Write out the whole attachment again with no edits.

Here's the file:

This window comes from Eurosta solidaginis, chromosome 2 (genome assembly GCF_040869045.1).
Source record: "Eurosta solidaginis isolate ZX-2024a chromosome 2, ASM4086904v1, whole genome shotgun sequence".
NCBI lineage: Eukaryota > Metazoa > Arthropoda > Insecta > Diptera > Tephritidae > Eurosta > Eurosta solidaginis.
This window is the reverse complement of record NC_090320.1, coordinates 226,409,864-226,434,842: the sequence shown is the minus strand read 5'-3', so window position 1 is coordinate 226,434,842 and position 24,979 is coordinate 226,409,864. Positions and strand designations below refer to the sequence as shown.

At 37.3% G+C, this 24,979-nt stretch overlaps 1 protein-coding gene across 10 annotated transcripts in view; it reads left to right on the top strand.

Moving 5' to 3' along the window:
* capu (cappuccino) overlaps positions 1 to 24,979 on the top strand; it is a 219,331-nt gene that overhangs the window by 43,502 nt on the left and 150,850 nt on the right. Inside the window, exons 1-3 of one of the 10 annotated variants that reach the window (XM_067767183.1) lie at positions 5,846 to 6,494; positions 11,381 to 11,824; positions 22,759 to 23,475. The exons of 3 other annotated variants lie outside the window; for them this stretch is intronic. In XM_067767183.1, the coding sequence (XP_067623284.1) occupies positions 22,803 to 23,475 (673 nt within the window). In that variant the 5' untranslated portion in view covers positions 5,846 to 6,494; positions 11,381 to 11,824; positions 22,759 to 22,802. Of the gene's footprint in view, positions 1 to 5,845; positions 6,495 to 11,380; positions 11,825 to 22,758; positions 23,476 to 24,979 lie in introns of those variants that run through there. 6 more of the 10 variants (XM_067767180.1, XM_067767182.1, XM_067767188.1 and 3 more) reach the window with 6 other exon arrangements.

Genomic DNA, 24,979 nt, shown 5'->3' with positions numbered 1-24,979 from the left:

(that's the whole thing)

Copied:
This window comes from Eurosta solidaginis, chromosome 2 (genome assembly GCF_040869045.1).
Source record: "Eurosta solidaginis isolate ZX-2024a chromosome 2, ASM4086904v1, whole genome shotgun sequence".
NCBI lineage: Eukaryota > Metazoa > Arthropoda > Insecta > Diptera > Tephritidae > Eurosta > Eurosta solidaginis.
This window is the reverse complement of record NC_090320.1, coordinates 226,409,864-226,434,842: the sequence shown is the minus strand read 5'-3', so window position 1 is coordinate 226,434,842 and position 24,979 is coordinate 226,409,864. Positions and strand designations below refer to the sequence as shown.

At 37.3% G+C, this 24,979-nt stretch overlaps 1 protein-coding gene across 10 annotated transcripts in view; it reads left to right on the top strand.

Moving 5' to 3' along the window:
* capu (cappuccino) overlaps positions 1 to 24,979 on the top strand; it is a 219,331-nt gene that overhangs the window by 43,502 nt on the left and 150,850 nt on the right. Inside the window, exons 1-3 of one of the 10 annotated variants that reach the window (XM_067767183.1) lie at positions 5,846 to 6,494; positions 11,381 to 11,824; positions 22,759 to 23,475. The exons of 3 other annotated variants lie outside the window; for them this stretch is intronic. In XM_067767183.1, the coding sequence (XP_067623284.1) occupies positions 22,803 to 23,475 (673 nt within the window). In that variant the 5' untranslated portion in view covers positions 5,846 to 6,494; positions 11,381 to 11,824; positions 22,759 to 22,802. Of the gene's footprint in view, positions 1 to 5,845; positions 6,495 to 11,380; positions 11,825 to 22,758; positions 23,476 to 24,979 lie in introns of those variants that run through there. 6 more of the 10 variants (XM_067767180.1, XM_067767182.1, XM_067767188.1 and 3 more) reach the window with 6 other exon arrangements.

Genomic DNA, 24,979 nt, shown 5'->3' with positions numbered 1-24,979 from the left: